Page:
Membranes have been used for gas separation since the 1970s and are now seen as a promising technology for the removal of CO2 from cement plant flue gases.
Membrane-based gas separation is a technologically-mature process used at industrial scale since the 1970s for air separation, natural gas treatment, hydrogen purification, and the capture of pollutants. Recently, it has been recognised as a promising second-generation technology for carbon capture with a flagship demonstration project under development in the energy sector by Membrane Technology Research (MTR) in the USA.
Membrane technology uses a tailor-made material to selectively separate gases based on the permeability difference between different gaseous species. In contrast to other carbon capture technologies, steady-state operation is systematically used, with no regeneration step required. The driving force for separation is generated through a partial pressure difference between the upstream (retentate) and the downstream (permeate) side of the membrane. In low-pressure feeds, such as carbon capture, feed compression or permeate vacuum pumping is therefore required to provide the pressure differential that drives the process.
The practical application of membranes is based on numbering up (not scaling up) units with as many modules used as required in parallel – for some applications these can number into the thousands. A pre-treatment step is also usually required to remove any materials (dust, aerosols, trace organics) that could damage the membrane. The typical lifetime of a membrane is five to seven years.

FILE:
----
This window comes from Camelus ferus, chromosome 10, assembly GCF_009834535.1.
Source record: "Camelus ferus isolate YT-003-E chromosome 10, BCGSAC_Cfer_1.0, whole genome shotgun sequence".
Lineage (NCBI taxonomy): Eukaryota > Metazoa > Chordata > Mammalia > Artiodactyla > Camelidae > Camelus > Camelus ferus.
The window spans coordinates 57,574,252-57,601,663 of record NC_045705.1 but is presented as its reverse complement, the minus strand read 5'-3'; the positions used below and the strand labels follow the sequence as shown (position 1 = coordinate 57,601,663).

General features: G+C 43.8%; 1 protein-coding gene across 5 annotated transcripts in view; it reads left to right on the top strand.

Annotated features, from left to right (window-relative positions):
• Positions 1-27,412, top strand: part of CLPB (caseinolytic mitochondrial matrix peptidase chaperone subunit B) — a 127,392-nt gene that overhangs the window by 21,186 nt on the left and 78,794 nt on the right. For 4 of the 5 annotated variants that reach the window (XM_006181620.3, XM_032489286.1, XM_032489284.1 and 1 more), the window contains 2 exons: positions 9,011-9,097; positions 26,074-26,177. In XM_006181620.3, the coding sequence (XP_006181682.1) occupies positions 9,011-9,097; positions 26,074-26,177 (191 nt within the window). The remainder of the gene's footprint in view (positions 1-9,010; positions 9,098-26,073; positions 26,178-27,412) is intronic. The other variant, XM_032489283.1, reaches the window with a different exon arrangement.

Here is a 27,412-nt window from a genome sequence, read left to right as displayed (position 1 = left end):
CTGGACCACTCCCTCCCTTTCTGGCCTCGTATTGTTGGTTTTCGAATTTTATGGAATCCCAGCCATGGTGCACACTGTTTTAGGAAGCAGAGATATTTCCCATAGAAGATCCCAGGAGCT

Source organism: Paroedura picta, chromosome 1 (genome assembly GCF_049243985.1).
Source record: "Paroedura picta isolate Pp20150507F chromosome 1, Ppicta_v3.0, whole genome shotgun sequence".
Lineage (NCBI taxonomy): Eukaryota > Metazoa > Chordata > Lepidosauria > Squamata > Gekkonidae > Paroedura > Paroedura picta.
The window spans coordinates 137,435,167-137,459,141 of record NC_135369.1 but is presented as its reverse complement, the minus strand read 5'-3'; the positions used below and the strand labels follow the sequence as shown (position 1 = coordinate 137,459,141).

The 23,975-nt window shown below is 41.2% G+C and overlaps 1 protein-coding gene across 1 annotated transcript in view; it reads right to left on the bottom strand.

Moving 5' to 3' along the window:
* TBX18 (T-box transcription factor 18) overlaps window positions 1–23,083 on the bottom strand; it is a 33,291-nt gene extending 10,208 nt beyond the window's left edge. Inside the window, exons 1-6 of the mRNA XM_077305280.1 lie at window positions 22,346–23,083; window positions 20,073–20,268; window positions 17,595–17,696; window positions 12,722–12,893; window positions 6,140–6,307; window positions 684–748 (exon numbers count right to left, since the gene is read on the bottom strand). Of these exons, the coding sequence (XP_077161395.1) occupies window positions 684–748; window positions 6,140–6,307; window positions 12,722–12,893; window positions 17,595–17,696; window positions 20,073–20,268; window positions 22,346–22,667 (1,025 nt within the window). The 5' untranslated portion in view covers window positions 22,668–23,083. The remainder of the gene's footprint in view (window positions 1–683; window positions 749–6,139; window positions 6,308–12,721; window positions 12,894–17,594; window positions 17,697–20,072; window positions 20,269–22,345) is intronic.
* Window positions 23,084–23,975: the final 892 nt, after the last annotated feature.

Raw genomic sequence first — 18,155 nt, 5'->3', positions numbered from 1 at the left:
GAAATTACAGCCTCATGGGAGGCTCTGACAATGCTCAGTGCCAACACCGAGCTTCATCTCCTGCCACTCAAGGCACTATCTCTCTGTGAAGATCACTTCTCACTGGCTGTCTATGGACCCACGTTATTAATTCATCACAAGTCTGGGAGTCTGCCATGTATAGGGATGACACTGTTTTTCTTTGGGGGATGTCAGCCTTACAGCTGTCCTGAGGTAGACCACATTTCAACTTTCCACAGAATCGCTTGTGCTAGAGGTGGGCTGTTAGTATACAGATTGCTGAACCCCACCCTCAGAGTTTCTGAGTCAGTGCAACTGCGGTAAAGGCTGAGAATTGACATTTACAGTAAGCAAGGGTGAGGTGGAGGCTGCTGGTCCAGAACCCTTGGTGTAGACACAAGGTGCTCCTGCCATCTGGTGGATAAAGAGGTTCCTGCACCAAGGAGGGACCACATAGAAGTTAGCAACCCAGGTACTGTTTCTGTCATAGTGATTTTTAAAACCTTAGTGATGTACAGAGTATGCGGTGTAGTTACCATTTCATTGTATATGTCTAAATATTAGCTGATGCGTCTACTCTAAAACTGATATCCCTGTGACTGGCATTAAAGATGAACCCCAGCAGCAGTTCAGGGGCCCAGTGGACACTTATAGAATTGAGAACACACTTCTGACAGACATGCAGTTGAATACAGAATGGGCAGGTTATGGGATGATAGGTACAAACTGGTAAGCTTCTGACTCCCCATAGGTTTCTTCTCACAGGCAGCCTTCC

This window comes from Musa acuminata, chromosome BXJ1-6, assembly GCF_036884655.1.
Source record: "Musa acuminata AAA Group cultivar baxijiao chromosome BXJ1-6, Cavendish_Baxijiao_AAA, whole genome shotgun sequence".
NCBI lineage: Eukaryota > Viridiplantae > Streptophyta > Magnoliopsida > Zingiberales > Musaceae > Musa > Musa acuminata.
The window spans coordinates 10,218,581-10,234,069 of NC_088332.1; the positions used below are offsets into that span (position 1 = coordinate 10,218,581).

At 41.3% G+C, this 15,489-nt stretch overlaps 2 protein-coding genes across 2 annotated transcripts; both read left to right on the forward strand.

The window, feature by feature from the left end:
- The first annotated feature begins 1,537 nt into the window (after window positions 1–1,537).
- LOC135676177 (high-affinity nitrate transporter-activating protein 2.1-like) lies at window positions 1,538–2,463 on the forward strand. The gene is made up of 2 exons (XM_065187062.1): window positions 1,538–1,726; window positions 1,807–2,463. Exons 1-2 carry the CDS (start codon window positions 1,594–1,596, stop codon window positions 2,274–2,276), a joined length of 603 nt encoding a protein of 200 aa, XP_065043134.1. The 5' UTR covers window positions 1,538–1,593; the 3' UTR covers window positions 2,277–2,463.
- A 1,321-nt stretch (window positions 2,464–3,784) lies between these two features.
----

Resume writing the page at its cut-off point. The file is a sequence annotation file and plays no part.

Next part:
Although discarded as a possible carbon capture technology for a long time, interest is picking up. Membranes offer the potential for high energy efficiency post-combustion capture of bulk concentrations of high purity (70%) carbon dioxide (CO2) from flue gases with CO2 content above 20%. When higher-purity recovery is required, hybrid processes that combine membranes with a polishing step (absorption, cryogenics) are more efficient.
The use of dedicated chemically-activated membranes have also recently been reported for carbon capture in cement production.
Membranes offer a number of promising advantages. There is no need for chemicals in the process (and therefore no chemical waste) or regeneration step. They are also a proven technology with the ability to scale up as required for industrial processes. Their application to carbon capture has thus far been limited and more work is needed before the technology is ready for commercial application.